On January 12, 2018, the Maryland General Assembly overrode Republican Governor Larry Hogan’s May 25, 2017 veto of legislation requiring Maryland employers to provide sick and safe leave to their employees. By overriding the governor’s veto, the general assembly made Maryland the ninth state to adopt a mandatory sick leave statute. Maryland’s legislation, known as the Maryland Healthy Working Families Act, provides employees with up to 40 hours of sick and safe leave annually. Unless the general assembly delays the Act’s effective date, employers will need to conform their leave policies on or before February 11, 2018.
Covered Employers: Paid and Unpaid Leave
All employers with one or more Maryland employees are covered by the requirement to provide sick and safe leave. The leave must be provided on a paid basis if the employer had 15 or more employees during the preceding year, including full-time, part-time, temporary, and/or seasonal workers. For employers with 14 or fewer employees, the leave can be unpaid.
The Act does not apply to employees in the construction industry who are covered by a collective bargaining agreement. It also excludes employees who:
- regularly work fewer than 12 hours per week;
- are under the age of 18;
- are independent contractors, part-time or otherwise;
- perform work on an as-needed basis in a health or human services industry; or
- are employed in the agricultural sector on an agricultural operation.
Use of Leave
Eligible employees may request earned sick and safe leave for one of the following purposes:
- To care for the mental or physical health of themselves or a family member, including preventative health
- For maternity or paternity leave
- For an absence due to sexual assault, domestic violence, or stalking against themselves or a family member
The statute allows employers to require eligible employees to provide reasonable notice up to seven days in advance of the date on which the leave is to be used. If the leave is not foreseeable, an employee must provide notice as soon as practicable.
Eligible employees must accrue one hour of sick and safe leave per every 30 hours worked up to a maximum of 40 hours per year. Under the Act, employers also have the option of providing 40 hours to each eligible employee all at once at the beginning of the year. Employees may carry over up to 40 hours of unused leave from one year to the next. Employers can cap usage at 64 hours per year.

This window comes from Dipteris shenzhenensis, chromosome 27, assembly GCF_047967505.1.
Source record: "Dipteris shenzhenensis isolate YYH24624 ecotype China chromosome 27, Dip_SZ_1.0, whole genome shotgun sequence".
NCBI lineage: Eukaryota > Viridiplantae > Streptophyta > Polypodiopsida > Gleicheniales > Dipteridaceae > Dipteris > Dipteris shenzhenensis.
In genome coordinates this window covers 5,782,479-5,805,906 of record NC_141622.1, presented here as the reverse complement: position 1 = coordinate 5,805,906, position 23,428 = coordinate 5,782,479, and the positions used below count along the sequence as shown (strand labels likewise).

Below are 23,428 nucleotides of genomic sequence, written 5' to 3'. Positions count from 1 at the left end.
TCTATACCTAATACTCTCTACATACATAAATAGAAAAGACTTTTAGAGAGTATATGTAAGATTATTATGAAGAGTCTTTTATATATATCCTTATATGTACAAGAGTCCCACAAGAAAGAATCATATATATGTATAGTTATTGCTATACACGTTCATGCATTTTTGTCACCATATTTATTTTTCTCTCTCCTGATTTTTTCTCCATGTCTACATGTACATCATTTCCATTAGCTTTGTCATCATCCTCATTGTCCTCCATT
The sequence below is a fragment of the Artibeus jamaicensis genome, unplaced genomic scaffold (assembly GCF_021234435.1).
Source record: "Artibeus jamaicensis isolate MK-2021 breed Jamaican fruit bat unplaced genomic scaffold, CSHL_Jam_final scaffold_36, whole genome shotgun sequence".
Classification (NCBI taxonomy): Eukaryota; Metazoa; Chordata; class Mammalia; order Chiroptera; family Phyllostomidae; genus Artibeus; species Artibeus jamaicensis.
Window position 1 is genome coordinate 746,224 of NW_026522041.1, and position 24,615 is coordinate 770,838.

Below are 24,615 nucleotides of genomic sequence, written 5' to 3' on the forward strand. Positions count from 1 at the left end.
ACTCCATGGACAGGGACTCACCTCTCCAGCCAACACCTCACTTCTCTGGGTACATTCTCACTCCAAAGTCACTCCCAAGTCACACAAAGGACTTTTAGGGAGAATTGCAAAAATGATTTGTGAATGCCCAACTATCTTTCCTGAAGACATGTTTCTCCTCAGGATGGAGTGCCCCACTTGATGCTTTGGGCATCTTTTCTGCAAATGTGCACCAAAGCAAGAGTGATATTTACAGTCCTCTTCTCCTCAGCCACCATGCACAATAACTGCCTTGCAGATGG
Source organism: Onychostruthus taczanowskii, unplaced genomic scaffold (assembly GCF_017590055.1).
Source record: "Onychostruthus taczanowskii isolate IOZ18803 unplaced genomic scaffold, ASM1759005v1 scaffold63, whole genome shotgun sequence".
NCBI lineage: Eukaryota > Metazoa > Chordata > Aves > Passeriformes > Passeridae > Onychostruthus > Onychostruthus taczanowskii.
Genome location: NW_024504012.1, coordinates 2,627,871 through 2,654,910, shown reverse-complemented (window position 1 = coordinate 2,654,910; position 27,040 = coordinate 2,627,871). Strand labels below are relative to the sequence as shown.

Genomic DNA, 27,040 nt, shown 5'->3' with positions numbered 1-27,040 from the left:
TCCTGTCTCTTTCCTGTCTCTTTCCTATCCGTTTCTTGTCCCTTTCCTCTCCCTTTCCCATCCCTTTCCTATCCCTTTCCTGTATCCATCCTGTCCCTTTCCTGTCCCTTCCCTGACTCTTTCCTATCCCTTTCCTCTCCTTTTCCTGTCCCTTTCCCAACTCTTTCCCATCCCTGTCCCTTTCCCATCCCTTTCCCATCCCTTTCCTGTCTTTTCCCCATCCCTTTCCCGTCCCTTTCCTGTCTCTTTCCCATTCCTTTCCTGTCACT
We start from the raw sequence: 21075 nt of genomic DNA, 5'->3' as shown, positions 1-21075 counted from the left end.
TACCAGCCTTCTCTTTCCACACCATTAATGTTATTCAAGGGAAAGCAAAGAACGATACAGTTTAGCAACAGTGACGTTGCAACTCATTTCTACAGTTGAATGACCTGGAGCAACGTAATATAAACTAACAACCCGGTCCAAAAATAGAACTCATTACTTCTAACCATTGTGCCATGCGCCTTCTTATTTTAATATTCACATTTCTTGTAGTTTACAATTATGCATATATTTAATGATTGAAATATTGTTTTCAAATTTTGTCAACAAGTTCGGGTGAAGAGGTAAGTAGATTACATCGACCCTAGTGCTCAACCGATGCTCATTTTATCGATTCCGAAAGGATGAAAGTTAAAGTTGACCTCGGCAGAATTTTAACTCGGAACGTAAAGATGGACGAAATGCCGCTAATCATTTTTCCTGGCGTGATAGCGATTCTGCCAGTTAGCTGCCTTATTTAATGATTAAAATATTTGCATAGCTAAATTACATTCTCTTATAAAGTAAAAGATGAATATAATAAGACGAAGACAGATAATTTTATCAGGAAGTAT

Under the Act, employers must notify employees of their paid sick and safe leave rights via written notice. Employers must additionally provide a written statement to each employee every pay period upon payment of wages that details his or her amount of earned leave available for use. Employers also must keep at least three years of records of all earned leave accrued and used by each employee.
Effective Date and Timing
Although the Act is not scheduled to take effect until 30 days after the veto override (i.e., February 11, 2018), the actual terms of the legislation call for accruals to begin as of January 1, 2018. The required leave is supposed to be available for use 106 calendar days after the commencement of employment.
Parallel County Ordinances
The Act’s preemption provision will impact Beltway employers differently depending upon whether they are located in Montgomery County or Prince George’s County, both of which previously adopted sick and safe leave laws of their own. The Act’s preemption provision preempts local legislation enacted on or after January 1, 2017. The law therefore will preempt the Prince George’s County ordinance, which was enacted on December 12, 2017. By contrast, the Montgomery County Earned Sick and Safe Leave Law was enacted in 2016, so it will not be preempted. Consequently, absent a legislative amendment, employers with employees in Montgomery Country will need to navigate both the county’s sick and safe leave law and the Maryland Healthy Working Families Act.
The Maryland commissioner of labor and industry is supposed to have model notices available for employers to satisfy the law’s notice requirements. With February 11 fast approaching, the commissioner’s office will have to work quickly. There has been some speculation that the general assembly may act to postpone or amend the legislation. In the meantime, employers with Maryland employees may want to identify eligible and ineligible employees and develop plans to overlay the new paid and unpaid leave requirements onto their existing leave programs.